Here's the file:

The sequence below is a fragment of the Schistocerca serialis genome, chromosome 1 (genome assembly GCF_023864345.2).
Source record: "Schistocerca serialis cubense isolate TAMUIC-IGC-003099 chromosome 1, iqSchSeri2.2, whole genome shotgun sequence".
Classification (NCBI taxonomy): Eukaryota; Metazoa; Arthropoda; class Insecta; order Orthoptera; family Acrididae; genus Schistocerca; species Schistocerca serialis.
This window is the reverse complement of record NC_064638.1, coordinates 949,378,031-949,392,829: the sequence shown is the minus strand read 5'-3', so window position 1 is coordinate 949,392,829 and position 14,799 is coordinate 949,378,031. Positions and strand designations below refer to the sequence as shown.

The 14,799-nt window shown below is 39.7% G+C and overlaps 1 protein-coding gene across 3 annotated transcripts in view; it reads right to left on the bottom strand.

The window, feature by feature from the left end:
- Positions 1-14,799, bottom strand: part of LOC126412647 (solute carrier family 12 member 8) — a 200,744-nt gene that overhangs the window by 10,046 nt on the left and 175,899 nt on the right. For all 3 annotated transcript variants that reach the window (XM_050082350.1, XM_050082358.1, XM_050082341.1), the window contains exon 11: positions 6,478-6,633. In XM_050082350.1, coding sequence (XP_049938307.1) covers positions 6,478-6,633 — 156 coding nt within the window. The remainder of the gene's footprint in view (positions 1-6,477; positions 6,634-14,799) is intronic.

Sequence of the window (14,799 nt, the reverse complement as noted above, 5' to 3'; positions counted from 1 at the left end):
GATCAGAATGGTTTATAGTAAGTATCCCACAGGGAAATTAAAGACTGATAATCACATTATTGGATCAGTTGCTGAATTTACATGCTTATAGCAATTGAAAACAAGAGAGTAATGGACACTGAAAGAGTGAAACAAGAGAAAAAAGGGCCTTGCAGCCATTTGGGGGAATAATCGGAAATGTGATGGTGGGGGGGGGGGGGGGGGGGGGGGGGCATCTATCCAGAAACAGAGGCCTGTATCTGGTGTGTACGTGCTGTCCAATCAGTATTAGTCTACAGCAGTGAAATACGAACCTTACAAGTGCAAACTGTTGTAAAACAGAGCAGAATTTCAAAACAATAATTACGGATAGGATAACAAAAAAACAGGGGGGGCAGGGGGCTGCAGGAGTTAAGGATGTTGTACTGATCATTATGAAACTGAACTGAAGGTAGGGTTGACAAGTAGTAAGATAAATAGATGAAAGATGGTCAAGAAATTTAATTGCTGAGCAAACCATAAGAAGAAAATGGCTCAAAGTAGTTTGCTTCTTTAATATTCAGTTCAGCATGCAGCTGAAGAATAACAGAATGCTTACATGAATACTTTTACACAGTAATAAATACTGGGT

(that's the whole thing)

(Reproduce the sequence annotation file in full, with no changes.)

The sequence below is a fragment of the Schistocerca serialis genome, chromosome 1 (genome assembly GCF_023864345.2).
Source record: "Schistocerca serialis cubense isolate TAMUIC-IGC-003099 chromosome 1, iqSchSeri2.2, whole genome shotgun sequence".
Classification (NCBI taxonomy): Eukaryota; Metazoa; Arthropoda; class Insecta; order Orthoptera; family Acrididae; genus Schistocerca; species Schistocerca serialis.
This window is the reverse complement of record NC_064638.1, coordinates 949,378,031-949,392,829: the sequence shown is the minus strand read 5'-3', so window position 1 is coordinate 949,392,829 and position 14,799 is coordinate 949,378,031. Positions and strand designations below refer to the sequence as shown.

The 14,799-nt window shown below is 39.7% G+C and overlaps 1 protein-coding gene across 3 annotated transcripts in view; it reads right to left on the bottom strand.

The window, feature by feature from the left end:
- Positions 1-14,799, bottom strand: part of LOC126412647 (solute carrier family 12 member 8) — a 200,744-nt gene that overhangs the window by 10,046 nt on the left and 175,899 nt on the right. For all 3 annotated transcript variants that reach the window (XM_050082350.1, XM_050082358.1, XM_050082341.1), the window contains exon 11: positions 6,478-6,633. In XM_050082350.1, coding sequence (XP_049938307.1) covers positions 6,478-6,633 — 156 coding nt within the window. The remainder of the gene's footprint in view (positions 1-6,477; positions 6,634-14,799) is intronic.

Sequence of the window (14,799 nt, the reverse complement as noted above, 5' to 3'; positions counted from 1 at the left end):
GATCAGAATGGTTTATAGTAAGTATCCCACAGGGAAATTAAAGACTGATAATCACATTATTGGATCAGTTGCTGAATTTACATGCTTATAGCAATTGAAAACAAGAGAGTAATGGACACTGAAAGAGTGAAACAAGAGAAAAAAGGGCCTTGCAGCCATTTGGGGGAATAATCGGAAATGTGATGGTGGGGGGGGGGGGGGGGGGGGGGGGGCATCTATCCAGAAACAGAGGCCTGTATCTGGTGTGTACGTGCTGTCCAATCAGTATTAGTCTACAGCAGTGAAATACGAACCTTACAAGTGCAAACTGTTGTAAAACAGAGCAGAATTTCAAAACAATAATTACGGATAGGATAACAAAAAAACAGGGGGGGCAGGGGGCTGCAGGAGTTAAGGATGTTGTACTGATCATTATGAAACTGAACTGAAGGTAGGGTTGACAAGTAGTAAGATAAATAGATGAAAGATGGTCAAGAAATTTAATTGCTGAGCAAACCATAAGAAGAAAATGGCTCAAAGTAGTTTGCTTCTTTAATATTCAGTTCAGCATGCAGCTGAAGAATAACAGAATGCTTACATGAATACTTTTACACAGTAATAAATACTGGGT